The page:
Nacozari de García
Area and population[change | edit source]
The area of the municipality is 3,069.52 square kilometres (1,185.15 sq mi). In 2000, the municipality had a population of 14,363.  The town is located at an elevation of 1,040 metres (3,410 ft).
Municipalities close to Nacozari de Garcia[change | edit source]
- Agua Prieta to the north
- Bavispe to the east
- Bacerac to the southeast
- Villa Hidalgo and Cumpas to the south
- Arizpe to the west
- Bacoachi and Fronteras to the northwest
Roads, Railroads, Air travel[change | edit source]
The town is on Federal Highway 17, which connects Agua Prieta with Hermosillo. The distance to Agua Prieta is 123 kilometres (76 mi). The town is oconnected to Aguq Prieta by a railroad. There is a small airport for light aircraft.
Geography[change | edit source]
History[change | edit source]
The mines were owned by the Anglo American U.B. Teader mining company in 1867. They later sold them to the Moctezuma Copper Co., which part of the Phelps Dodge company. American-style houses were built. A library and a small hospital were also built. When the mines were opened, copper was carried by mules. In 1904 the railroad was built, so the copper was moved by train. By 1907, Nacozari had become the metropolis of far northeastern Sonora. The population was 5,000 people, mostly Mexicans and Americans, with some Chinese people. Phelps kept the mines until 1948 when the copper had all been taken out.
A large mine, La Caridad, was found about 32 kilometres (20 mi) southeast of Nacozari in 1968. By 1979, the population of Nacozari was about 3,000 again. The federal government spent hundreds of millions of dollars to develop La Caridad (which was also called Mexicana de Cobre). They also re-opened other mines in the area. Nacozari was estimated to have a population of 18,600 people in 1986, and 30,000 in 1989. La Caridad is ranked the third largest copper mine in the world.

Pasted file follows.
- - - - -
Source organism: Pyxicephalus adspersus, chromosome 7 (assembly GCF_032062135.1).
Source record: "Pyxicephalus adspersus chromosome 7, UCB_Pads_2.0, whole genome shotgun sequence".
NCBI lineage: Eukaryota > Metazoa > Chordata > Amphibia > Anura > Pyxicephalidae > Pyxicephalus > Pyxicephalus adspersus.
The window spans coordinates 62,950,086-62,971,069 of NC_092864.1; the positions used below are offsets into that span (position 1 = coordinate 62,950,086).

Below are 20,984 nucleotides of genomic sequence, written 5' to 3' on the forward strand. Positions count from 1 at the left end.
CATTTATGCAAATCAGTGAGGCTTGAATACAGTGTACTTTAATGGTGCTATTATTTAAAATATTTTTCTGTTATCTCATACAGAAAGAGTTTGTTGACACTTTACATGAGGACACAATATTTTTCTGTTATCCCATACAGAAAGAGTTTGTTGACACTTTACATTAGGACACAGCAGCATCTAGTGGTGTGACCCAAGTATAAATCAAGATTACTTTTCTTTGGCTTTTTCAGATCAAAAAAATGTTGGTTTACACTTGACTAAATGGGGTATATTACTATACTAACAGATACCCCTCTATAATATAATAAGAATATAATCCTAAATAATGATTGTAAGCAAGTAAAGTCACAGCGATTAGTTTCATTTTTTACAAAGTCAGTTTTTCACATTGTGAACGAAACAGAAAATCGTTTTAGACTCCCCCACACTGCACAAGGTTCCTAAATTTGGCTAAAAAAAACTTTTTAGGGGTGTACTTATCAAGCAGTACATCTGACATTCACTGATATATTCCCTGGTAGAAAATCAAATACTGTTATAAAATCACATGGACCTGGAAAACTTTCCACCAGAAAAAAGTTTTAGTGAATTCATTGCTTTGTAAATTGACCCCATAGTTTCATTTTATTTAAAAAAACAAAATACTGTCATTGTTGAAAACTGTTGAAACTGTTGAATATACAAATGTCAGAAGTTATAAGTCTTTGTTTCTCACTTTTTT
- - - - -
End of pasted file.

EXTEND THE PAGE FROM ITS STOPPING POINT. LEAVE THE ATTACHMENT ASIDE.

The town was first called Placeritos de Nacozari but changed its name to Nacozari de García. The town was named after the railroad engineer Jesús García, who saved the town from a dynamite explosion on 7 November 1907. There are monuments to Jesús García in many other Mexican cities and towns. November 7 is the Day of the Railroader in Mexico. Everybody who works on the railroad has a day off from work, apart from essential employees of the National Railways of Mexico. Many streets in Mexico are named Jesús García or the Héroe de Nacozari. Poems and songs have been written about him and about the accident.
How the town earns money[change | edit source]
Cattle raising is also important with 16,375 cattle counted in the 2000 census. Calves are exported to the United States of America.
References[change | edit source]
- "Enciclopedia de los Municipios de México" (in Spanish). http://www.e-local.gob.mx/work/templates/enciclo/sonora/municipios/26041a.htm. Retrieved 2010-01-11.
- "Nacozari, Sonora" (in Spanish). Sonora Tourism. http://www.sonoraturismo.gob.mx/nacozari-sonora.htm. Retrieved 2010-01-11.
Other websites[change | edit source]
- Gobierno de Sonora article (Spanish)
- Story of Jesús García (English)
- Pueblos de Sonora (Spanish)
- INEGI (Spanish)